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Passive

30.07.2018
poniedziałek

The Passive Voice

30 lipca 2018, poniedziałek,

Oh yeah! It’s grammar time! Today I would like to talk about teaching the passive voice to students and most importantly the utility of focusing on the ‘WHY?’ instead of the ‘HOW?’  In learning the passive voice students will naturally ask their standard question: Do people really use this form? I believe it is very important to go over the various times when the passive voice is preferable to active voice so that students have a better understanding.Passive

First let’s remind ourselves what the passive voice is.  A passive sentence is one where the ‘agent’ or person or thing that is performing the action is NOT the subject of the sentence.

Active: Bob kissed Mary.

Bob is the subject of the sentence AND the person performing the action. (the agent)

Passive: Mary was kissed by Bob.

Mary is the subject of the sentence but she has not performed any actions. She is passive.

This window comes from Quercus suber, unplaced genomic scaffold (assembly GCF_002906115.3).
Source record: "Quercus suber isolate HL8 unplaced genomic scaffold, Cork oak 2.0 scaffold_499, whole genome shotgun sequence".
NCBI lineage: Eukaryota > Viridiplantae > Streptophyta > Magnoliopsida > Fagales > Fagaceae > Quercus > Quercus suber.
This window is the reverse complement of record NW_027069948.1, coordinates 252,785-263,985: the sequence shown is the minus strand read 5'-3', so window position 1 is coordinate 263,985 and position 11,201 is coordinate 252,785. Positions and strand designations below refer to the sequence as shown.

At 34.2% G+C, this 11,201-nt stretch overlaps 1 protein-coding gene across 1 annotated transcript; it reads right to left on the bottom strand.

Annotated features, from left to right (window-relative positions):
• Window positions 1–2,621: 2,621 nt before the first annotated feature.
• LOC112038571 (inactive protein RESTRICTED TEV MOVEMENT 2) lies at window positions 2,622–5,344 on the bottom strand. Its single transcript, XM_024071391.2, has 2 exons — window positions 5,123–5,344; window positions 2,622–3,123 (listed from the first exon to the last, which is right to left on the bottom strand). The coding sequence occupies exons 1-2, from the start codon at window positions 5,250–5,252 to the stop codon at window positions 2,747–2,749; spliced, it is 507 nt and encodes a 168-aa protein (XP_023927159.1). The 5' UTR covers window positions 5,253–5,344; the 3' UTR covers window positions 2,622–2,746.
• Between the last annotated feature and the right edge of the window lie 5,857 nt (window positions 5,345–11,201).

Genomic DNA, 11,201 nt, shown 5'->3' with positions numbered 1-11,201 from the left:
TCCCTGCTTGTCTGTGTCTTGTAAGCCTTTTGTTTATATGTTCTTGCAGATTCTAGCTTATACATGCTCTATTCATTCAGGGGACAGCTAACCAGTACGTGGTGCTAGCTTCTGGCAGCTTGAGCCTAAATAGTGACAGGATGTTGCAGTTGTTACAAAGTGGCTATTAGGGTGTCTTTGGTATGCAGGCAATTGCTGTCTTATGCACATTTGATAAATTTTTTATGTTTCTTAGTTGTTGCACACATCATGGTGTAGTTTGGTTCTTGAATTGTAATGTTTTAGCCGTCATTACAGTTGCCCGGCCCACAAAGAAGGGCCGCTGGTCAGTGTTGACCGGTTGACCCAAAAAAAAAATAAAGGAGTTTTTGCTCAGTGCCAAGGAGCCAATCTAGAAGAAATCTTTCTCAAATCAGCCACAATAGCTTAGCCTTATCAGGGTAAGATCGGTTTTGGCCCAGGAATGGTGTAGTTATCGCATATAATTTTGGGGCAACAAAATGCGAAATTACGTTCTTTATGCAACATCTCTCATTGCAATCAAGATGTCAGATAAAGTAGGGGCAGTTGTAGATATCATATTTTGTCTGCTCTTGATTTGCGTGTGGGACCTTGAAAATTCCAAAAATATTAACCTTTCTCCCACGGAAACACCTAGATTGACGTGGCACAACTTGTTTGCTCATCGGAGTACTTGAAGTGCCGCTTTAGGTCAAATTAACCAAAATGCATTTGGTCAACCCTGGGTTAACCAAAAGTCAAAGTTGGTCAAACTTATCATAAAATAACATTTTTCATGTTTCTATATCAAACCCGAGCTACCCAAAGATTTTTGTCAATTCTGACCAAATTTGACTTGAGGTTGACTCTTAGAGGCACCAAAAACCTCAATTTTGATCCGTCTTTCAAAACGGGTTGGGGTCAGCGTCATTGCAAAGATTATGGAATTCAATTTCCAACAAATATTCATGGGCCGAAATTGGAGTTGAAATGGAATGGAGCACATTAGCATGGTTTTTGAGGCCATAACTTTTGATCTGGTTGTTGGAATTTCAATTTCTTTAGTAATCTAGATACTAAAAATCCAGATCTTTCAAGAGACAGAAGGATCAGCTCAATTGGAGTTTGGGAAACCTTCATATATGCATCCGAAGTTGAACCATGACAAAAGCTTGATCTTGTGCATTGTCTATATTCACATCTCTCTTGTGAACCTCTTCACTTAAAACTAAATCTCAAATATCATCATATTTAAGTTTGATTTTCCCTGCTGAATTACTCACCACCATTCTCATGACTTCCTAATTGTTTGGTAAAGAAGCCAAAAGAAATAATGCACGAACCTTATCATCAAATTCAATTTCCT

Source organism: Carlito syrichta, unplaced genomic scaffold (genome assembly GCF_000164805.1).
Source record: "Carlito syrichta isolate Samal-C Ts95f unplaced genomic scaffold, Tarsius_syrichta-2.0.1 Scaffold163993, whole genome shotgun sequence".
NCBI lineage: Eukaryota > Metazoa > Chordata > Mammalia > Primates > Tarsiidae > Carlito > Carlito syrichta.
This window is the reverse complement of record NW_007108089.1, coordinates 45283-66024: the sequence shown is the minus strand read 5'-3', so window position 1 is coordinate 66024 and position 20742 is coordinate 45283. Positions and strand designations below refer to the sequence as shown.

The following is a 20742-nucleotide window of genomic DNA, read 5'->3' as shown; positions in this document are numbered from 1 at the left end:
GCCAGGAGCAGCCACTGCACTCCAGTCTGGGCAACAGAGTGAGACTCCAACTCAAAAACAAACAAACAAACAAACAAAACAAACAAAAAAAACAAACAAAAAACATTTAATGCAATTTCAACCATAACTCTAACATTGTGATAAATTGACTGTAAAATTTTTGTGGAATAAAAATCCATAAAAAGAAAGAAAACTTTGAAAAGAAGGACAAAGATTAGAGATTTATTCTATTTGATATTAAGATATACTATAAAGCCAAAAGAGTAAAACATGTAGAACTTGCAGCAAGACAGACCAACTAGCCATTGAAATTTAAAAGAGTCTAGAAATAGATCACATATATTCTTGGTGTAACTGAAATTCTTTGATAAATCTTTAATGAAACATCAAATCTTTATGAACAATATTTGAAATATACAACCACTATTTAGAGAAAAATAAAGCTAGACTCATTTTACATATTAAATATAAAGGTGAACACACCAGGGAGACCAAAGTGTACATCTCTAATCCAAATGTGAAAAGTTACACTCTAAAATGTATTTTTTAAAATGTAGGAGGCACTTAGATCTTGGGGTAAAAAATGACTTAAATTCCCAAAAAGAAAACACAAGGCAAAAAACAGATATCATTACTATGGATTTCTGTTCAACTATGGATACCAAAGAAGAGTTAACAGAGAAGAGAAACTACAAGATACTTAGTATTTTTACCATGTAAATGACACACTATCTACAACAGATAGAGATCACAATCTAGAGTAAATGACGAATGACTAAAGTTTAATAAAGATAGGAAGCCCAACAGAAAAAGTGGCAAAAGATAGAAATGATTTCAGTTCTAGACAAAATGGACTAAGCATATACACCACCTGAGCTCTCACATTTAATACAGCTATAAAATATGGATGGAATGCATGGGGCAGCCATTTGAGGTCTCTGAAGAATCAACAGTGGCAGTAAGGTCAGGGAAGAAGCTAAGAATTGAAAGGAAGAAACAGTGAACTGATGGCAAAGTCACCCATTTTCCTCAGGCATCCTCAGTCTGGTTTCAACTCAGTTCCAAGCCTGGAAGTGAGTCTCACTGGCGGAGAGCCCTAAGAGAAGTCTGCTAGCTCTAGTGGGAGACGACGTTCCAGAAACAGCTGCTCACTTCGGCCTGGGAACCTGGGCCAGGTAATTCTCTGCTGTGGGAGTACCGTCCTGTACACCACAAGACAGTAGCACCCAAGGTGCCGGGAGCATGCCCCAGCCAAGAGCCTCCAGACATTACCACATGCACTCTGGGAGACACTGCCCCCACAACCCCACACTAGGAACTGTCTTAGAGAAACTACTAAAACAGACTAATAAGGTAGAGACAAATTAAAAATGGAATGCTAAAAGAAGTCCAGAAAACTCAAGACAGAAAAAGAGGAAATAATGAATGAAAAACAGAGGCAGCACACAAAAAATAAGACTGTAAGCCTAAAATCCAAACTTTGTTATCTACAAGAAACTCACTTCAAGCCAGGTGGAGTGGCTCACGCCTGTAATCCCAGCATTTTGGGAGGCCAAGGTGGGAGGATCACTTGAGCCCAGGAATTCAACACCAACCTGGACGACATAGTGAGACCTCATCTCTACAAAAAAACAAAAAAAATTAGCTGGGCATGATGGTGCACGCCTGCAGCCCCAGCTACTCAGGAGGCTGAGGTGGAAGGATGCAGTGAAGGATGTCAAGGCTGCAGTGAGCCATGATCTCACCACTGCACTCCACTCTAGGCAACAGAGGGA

This particular passive voice sentence happened to have been in the past simple tense but, in fact, passive sentences can be in any tense that an active sentence can be.

Mary is going to be kissed by Bob.

Mary has been kissed by Bob.

Mary is kissed by Bob every day.

Mary needs to be kissed by Bob.

Mary was being kissed by Bob.

English is a language that tends to favour the old SVO – subject,verb, and then object form as in: Bob saw a film.  So, naturally, a very good question from students would be: Why the heck does knowing the passive voice become necessary at all?

Here is the answer.  The passive voice allows us to control what we choose to make the subject of the sentence and therefore where we focus our listeners’ attention.

1.Sometimes we do NOT know the agent or “do-er” of the action.

My car has just been stolen! – I do not know who did it. Imagine how ridiculous this sentence would be;  “I don’t know who but somebody just stole my car!”